The Houston Ship Channel is home to Port Houston’s container facilities, which handle nearly 70% of all the U.S. Gulf Coast container traffic, as well as the nation’s premier petrochemical complex. In addition, Texas continues to rank as the #1 state in the U.S. for exports, with steadily increasing energy and manufacturing cargoes and record-level container activity at Port Houston. The most recent statistics for total tonnage at Port Houston’s facilities is up 24% for the year through August. Steel imports have been particularly strong this year and are up 83% year to date through August. Auto import tonnage was up 50% for August but remained down 9% for the year compared to last year.

Investment sales trends
Real Capital Analytics data reports quarterly industrial sales volume for Q3 2022 in the Greater Houston area at $267 million, down 53% from Q3 2021 at $565 million. The primary capital composition for buyers year-to-date 2022 was made up of 59% private investors, 19% cross-border, and 16% institutional. For sellers, the majority were 83% private investors and 11% user/other. In a recent significant transaction, Fort Capital secured a $72 million loan to acquire a seven-property industrial portfolio in the greater Houston area that comprises 23 buildings and 711,399 sq. ft of space. The combined properties have 126 lease commitments to tenants in the automotive, construction, energy, healthcare, and technology industries. The portfolio has a 76% in-place occupancy, according to Fort Capital.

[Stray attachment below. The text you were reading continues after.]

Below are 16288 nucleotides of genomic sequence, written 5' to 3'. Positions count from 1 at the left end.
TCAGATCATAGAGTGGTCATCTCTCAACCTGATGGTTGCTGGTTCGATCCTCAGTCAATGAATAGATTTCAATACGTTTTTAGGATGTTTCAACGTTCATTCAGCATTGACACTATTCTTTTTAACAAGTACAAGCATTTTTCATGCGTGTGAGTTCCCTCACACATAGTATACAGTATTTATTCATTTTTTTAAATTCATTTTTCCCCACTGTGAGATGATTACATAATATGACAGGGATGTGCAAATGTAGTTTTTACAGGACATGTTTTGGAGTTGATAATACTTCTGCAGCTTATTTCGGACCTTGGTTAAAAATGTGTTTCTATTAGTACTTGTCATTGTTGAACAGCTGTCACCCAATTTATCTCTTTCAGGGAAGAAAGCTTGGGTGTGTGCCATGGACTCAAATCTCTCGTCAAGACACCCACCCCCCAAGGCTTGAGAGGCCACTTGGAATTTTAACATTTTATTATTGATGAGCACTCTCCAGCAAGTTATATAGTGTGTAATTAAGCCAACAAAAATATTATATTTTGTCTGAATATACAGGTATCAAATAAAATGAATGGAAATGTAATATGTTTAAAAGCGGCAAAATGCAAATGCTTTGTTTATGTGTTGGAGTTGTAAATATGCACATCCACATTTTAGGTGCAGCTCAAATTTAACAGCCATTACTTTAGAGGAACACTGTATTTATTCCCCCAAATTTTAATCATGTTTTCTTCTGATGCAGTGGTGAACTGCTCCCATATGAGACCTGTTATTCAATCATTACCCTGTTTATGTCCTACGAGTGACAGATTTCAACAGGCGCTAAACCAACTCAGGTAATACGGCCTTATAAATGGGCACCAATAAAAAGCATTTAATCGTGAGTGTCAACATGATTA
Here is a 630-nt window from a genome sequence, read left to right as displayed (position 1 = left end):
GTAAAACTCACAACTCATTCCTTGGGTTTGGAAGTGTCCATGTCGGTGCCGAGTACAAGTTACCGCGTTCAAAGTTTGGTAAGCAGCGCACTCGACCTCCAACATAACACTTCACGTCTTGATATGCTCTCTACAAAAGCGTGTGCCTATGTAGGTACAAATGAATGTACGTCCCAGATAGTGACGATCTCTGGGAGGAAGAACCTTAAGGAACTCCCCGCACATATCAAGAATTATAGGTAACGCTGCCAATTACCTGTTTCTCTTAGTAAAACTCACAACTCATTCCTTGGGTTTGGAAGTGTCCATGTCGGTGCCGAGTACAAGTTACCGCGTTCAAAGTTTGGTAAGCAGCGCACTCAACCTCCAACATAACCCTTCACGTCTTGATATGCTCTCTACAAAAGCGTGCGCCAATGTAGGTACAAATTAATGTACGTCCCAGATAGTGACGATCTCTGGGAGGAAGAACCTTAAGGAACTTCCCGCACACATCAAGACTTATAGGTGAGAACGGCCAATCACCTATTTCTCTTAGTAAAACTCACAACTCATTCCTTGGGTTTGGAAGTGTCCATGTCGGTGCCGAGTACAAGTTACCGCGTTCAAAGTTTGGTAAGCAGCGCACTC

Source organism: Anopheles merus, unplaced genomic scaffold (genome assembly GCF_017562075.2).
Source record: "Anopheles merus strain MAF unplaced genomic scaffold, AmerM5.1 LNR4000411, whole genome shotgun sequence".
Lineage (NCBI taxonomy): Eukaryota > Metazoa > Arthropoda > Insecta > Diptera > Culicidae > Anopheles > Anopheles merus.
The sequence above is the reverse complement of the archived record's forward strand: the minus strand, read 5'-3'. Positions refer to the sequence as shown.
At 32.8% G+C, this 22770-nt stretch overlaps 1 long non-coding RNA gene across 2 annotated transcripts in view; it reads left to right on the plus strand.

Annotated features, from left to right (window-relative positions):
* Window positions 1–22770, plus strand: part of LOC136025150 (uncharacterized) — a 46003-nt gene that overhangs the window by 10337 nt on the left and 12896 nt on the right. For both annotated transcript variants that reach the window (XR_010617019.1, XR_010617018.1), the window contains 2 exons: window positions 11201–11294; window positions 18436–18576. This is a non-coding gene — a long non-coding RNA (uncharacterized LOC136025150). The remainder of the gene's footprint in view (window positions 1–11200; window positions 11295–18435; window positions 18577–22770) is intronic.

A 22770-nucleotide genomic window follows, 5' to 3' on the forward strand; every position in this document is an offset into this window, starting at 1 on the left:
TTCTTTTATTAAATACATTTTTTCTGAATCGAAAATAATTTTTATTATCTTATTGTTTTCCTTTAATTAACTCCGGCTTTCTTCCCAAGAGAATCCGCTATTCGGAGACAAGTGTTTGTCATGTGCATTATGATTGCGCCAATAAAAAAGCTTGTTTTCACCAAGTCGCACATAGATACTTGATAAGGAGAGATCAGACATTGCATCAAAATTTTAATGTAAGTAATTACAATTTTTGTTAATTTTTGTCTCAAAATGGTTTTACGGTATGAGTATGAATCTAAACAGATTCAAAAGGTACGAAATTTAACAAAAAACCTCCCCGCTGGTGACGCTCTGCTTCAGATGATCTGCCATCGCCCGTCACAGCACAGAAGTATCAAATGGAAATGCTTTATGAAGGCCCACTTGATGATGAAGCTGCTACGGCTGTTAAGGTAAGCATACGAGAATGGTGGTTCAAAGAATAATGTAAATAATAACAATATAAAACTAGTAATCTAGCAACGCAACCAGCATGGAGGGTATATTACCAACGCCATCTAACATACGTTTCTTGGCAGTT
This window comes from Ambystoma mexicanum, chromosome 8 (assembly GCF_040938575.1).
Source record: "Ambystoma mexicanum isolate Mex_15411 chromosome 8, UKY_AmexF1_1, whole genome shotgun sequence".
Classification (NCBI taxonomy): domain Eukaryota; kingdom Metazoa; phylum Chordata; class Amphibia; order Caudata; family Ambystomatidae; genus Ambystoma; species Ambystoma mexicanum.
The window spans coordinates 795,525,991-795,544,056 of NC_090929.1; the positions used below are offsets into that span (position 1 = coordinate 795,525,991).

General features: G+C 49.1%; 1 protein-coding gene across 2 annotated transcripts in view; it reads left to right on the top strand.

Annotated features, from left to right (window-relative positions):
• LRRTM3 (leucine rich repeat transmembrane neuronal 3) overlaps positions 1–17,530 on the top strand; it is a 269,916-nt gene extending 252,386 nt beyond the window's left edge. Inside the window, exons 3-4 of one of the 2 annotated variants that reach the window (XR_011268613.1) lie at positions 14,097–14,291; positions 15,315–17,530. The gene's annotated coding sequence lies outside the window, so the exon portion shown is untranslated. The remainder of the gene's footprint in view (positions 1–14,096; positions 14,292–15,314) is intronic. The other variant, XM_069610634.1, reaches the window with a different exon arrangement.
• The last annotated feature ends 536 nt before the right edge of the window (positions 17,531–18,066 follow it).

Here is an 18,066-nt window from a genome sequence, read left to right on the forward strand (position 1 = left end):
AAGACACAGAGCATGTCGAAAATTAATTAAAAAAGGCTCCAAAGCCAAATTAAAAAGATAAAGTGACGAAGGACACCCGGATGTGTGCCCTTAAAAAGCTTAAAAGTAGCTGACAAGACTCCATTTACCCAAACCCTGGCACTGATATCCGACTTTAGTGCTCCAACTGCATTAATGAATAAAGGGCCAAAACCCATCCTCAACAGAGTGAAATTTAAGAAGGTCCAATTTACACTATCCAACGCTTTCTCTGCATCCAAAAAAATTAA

Robust industrial leasing activity
The volume of signed lease transactions during the third quarter was 10.3 million sq. ft. compared to the previous quarter’s 11.4 million sq. ft. and a year ago at 15.3 million sq. ft. During the first three quarters of the year, 79 leases were signed exceeding 100,000 sq. ft. Leasing volume year-to-date in the Houston metro reached 36.3 million sq. ft. Significant transactions that were signed in 2022: Macy’s signed lease for 908,853 sq. ft. in Interchange 249 in Tomball; Warehouse Services inked a deal for 663,821 sq. ft. in Citypark East Industrial in the Northeast Highway 90 submarket; and Broadrange Logistics 648,720 sq. ft. in Generation Park in the Northeast Highway 90 submarket.

Rental rates continue to increase
The average asking monthly rental rate for the overall Houston market was $0.71 per sq. ft. as of the end of Q3 2022, up quarter-over-quarter at $0.69 per sq. ft. and up from $0.64 per sq. ft. year-over-year. The monthly average asking rate for Flex space is currently at $0.92 per sq. ft., manufacturing rates are at $0.65, and warehouse/distribution space sits at $0.68. The Southwest ($0.85 PSF) and North ($0.77 PSF) submarkets currently have the highest monthly overall average asking rate, followed by the Southeast ($0.75). As demand has increased, industrial developers are paying significantly more for well-positioned land than a few years ago. After years of slow growth, these costs may be passed down to tenants in the future.

Leta Wauson
Director of Research
[email protected]
tel 713 275 9618